It is true that a division of the Arizona Court of Appeals has held that a party must utilize available rehearing procedures before seeking judicial review. Herzberg v. David, 27 Ariz.App. 418, 555 P.2d 677 (1976). In that case, however, there had been no administrative review prior to the institution of judicial proceedings. The second hearing in the present case fulfilled the purpose of the Arizona rehearing requirement by allowing the state review officer "the first opportunity to correct its own mistakes." Id. at 419, 555 P.2d at 678. It would be a futile exercise for the Wilsons to request another hearing of the matter because it would add nothing but confusion to an already divided result at the state review level. If the Wilsons won in a potential rehearing, would the school board, as an aggrieved party, then be expected to submit to yet another rehearing?


Where administrative procedures cannot afford adequate relief, the remedy need not be exhausted. Monahan v. State of Nebraska, 645 F.2d 592, 593, 597 (8th Cir.1981); 20 U.S.C. Sec. 1415(e)(2).


A further reason for rejecting the idea that the Wilsons were required to request another hearing at the state level is furnished by the opinion of the second state review officer who noted that the aggrieved party did have the right to bring civil action as the next step in the proceeding.

B. Teacher Certification


The EAHCA is a federal funding program which was designed to assist states in providing for the unique educational needs of handicapped children. If a state is to receive federal funding under the EAHCA, it must have in effect a policy that assures all handicapped children the right to a "free appropriate public education." 20 U.S.C. Sec. 1412(1).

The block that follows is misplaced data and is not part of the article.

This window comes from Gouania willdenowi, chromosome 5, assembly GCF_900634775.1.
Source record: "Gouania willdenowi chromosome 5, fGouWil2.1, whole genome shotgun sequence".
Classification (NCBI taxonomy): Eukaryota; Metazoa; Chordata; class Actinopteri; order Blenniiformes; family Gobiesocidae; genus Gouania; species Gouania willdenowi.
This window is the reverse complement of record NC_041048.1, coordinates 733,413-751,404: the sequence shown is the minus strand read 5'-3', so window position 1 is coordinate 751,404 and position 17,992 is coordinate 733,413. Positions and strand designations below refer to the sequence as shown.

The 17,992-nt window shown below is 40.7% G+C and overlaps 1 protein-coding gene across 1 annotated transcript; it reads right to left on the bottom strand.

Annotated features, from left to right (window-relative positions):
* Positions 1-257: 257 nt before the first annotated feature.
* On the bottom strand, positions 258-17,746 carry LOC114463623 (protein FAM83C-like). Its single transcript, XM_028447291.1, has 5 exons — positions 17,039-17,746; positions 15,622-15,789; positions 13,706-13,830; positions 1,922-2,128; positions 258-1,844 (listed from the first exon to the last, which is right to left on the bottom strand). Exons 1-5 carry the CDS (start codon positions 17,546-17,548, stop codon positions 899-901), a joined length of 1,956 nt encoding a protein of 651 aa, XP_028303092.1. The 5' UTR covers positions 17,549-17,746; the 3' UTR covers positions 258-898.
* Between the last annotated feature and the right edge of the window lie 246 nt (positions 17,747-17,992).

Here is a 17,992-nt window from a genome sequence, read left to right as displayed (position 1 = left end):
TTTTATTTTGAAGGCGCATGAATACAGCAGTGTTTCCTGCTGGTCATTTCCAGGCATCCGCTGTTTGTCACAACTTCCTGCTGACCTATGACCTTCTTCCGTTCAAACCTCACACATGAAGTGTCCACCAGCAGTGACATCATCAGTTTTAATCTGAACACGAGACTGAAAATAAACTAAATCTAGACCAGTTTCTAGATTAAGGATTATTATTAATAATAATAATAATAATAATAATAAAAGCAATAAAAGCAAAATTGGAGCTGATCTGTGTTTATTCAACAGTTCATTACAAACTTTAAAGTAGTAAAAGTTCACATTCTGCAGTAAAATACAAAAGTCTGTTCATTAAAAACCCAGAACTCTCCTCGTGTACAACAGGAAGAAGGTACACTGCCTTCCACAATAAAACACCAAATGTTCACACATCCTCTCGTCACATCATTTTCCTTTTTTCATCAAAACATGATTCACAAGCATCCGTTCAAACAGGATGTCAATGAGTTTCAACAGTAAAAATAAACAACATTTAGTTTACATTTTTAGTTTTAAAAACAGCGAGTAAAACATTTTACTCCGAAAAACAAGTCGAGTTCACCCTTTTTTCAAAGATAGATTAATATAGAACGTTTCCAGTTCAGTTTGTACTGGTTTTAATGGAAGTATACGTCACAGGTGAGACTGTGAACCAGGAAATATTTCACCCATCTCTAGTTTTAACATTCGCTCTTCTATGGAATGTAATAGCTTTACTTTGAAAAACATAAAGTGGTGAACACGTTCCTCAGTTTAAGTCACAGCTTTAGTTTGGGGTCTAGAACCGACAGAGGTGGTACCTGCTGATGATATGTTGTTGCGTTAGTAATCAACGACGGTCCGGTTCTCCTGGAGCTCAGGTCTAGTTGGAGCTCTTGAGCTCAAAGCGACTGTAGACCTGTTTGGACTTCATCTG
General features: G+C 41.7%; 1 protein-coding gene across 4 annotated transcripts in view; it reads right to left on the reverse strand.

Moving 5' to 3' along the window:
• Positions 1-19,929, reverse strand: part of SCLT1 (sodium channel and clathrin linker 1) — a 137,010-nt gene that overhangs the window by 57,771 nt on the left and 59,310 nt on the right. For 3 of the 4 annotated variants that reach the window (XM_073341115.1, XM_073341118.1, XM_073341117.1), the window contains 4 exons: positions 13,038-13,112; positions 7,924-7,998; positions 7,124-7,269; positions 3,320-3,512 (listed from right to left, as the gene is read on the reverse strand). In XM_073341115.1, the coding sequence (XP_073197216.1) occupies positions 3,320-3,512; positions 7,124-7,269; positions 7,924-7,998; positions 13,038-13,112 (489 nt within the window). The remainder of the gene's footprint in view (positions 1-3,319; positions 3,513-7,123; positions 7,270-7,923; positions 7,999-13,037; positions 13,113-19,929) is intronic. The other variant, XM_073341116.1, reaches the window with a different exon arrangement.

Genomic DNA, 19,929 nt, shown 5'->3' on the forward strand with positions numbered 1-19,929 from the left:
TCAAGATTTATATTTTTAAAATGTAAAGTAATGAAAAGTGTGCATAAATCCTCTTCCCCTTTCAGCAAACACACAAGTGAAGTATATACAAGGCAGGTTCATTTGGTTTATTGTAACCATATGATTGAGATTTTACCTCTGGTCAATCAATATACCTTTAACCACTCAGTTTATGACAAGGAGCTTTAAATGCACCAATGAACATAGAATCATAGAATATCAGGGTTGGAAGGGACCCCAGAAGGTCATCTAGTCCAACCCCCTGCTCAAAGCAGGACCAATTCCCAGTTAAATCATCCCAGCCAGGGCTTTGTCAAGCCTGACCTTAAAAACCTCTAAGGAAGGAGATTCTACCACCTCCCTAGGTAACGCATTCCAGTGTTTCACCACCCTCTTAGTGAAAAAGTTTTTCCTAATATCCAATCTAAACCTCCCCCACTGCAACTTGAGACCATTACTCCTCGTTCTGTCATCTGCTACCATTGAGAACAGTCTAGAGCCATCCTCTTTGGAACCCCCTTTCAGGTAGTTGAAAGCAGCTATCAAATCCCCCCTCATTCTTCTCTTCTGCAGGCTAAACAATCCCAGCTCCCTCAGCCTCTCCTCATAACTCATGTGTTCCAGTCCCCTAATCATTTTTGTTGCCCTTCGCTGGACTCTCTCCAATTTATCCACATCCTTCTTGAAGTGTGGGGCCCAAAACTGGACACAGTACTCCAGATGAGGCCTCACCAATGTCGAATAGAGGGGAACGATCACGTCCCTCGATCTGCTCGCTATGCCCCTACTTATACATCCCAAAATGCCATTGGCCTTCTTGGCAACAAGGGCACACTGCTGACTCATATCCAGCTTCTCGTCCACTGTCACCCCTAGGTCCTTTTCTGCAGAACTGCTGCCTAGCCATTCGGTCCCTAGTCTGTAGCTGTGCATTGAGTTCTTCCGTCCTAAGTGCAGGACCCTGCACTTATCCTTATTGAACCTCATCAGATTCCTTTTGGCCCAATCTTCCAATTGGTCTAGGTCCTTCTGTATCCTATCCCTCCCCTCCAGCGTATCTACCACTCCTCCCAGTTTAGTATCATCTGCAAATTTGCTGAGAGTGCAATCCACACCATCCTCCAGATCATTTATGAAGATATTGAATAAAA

The school district argues that in order for Jessica to be given an appropriate education, she must be taught by a special education teacher specifically certificated in the area of physical disabilities. The school district contends that a teacher certificated in learning disabilities will not suffice. Therefore, it has proposed to send Jessica to another district where there is a teacher certificated in physical disabilities.


The parents maintain that neither Arizona nor federal law supports the school district's contentions. They argue that the EAHCA does not require the states to provide handicapped children with the best education possible. Instead, they contend that the congressional intention is that handicapped children be enabled to achieve a "reasonable degree of self-sufficiency." Hendrick Hudson Dist. Bd. of Ed. v. Rowley, 458 U.S. 176, 201 n. 23, 102 S.Ct. 3034, 3048 n. 23, 73 L.Ed.2d 690 (1982). The parents further maintain that the auditory approach, by which Jessica was given reading lessons in the first grade, is adequate to enable her to achieve a reasonable degree of self-sufficiency.


The parents have misinterpreted the federal and state laws. It may be true that the EAHCA does not require the states to provide handicapped children with the best education possible. This does not mean, however, that the states do not have the power to provide handicapped children with an education which they consider more appropriate than that proposed by the parents. In fact, the federal regulations promulgated pursuant to the EAHCA indicate that teachers of special education must meet state requirements in their field: